Executive development is, by its nature, tricky business. Yet, helping executives understand the context and ramifications of ways of approaching decisions is part of the work of breaking down fiefdoms and engaging the workforce. In this article in Harvard Business Review, Randall Russell author and long-time Palladium Group guru on using the balanced scorecard in strategy execution offers some important distinctions encouraging CEOs to take on the role of Cheif Execution Officer. As Russell notes, by not relegating the execution of strategy, leaders can achieve consensus and commitment across the leadership team, establish and preserve the integrity of the strategy, and engage the work force. If done correctly, this approach and these achievements can greatly improve performance of the strategy. But for many CEOs, becoming actively engaged in strategy execution remains a challenge. Why is that? Mostly because evolving from the position of a CEO to that of a Chief Execution Officer requires a new management approach, and most traditional CEOs loathe trying a new approach when it comes to something as critical as strategy. The discussion in HBR shows that the topic has engaged and activated many in the c-suite, and it is likely you can refer to this article when discussing executive development program design and development. Russell's position is based on over 150 case examples, distilling the lessons from those who have successfully evolved their own management style and who have become Chief Execution Officers in order to identify the steps that lead to success.
Figure 1. Chart from Harvard Business Review article showing the benefits of CEOs serving as "Chief Execution Officers"
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Many of today’s books on the tools and techniques of leadership and management provide descriptions and lists to use in decision-making, leading, coaching and project management. In the book Tools and Techniques of Leadership and Management (to be released July 27, 2012), Prof Ralph Stacey takes a completely different approach building on his years of research and studies in organizational development and complexity science. The book contests the claims that the tools and techniques are based on evidence and explains why human activities of leading and managing are simply not amenable to scientific proof and, consequently, why long-term futures of organizations are unpredictable. The book undertakes a critical exploration of just what these tools and techniques are about: showing that while they may lead to competent performance they cannot go further to expert performance because expertise involves going beyond rules and procedures. Prof Stacey investigates the many questions that are thrown up as a result of this new approach. This book offers a new way to look at leadership, decision-making and organizational development and behavior within large organizations and is definitely worth the time for professional leaders and managers who want to develop their own understanding and techniques. Buy Now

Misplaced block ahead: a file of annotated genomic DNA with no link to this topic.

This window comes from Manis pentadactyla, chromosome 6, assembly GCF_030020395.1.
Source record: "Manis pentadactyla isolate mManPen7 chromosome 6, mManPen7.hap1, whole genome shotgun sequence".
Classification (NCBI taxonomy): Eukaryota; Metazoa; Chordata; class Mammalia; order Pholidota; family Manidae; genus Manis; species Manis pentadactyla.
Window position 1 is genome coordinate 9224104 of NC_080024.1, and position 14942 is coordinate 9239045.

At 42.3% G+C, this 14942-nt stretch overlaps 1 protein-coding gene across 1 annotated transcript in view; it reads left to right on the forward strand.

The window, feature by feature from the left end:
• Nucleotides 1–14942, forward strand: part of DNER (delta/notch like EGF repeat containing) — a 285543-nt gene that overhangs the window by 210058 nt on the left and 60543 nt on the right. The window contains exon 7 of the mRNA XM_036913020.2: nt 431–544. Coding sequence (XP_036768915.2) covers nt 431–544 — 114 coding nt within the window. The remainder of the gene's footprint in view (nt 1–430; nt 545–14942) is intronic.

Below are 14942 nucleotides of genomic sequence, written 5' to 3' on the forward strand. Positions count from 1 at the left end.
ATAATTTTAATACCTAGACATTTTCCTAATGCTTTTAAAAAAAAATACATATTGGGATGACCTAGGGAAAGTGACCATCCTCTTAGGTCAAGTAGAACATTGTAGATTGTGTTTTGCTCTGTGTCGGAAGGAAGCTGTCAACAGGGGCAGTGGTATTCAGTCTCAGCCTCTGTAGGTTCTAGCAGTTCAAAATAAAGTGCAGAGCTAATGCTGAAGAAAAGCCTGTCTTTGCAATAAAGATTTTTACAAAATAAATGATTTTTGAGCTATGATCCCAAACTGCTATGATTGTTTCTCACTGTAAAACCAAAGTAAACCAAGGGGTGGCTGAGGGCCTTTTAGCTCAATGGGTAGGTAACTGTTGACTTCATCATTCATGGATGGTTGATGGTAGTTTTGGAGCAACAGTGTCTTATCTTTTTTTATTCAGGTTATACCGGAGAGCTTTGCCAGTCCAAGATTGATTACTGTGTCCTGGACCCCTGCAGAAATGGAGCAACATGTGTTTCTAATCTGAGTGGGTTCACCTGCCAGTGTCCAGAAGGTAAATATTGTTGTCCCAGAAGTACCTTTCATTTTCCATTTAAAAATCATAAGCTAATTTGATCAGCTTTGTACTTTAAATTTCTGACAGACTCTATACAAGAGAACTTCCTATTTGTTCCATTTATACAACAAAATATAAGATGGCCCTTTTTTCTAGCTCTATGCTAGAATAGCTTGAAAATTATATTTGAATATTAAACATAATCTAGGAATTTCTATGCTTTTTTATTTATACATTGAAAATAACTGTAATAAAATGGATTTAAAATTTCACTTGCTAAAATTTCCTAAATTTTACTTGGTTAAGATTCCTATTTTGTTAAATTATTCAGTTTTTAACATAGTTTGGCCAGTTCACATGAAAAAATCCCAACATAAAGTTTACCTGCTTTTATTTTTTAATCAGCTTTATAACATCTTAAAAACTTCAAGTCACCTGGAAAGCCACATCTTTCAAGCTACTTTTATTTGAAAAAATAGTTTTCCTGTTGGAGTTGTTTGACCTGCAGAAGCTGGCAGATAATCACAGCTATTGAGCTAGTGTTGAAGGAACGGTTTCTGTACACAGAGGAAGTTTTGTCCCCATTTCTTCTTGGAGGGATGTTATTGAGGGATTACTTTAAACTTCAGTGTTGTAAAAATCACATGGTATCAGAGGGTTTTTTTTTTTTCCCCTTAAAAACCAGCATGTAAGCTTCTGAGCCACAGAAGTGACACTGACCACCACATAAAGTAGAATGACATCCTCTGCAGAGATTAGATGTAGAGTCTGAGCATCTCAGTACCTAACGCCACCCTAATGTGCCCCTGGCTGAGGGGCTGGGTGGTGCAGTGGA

How NASA Launched a New Corporate University for Safety and Changed the Way NASA Learns
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7 Strategies for evaluating eLearning Quality
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Choosing the Right Authoring Tools for eLearning Development
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Learning Design Process
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Gamify Your Training: Use Gamification to Increase Employee Engagement and Improve Feedback
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Attracting, Developing and Retaining World-Class Talent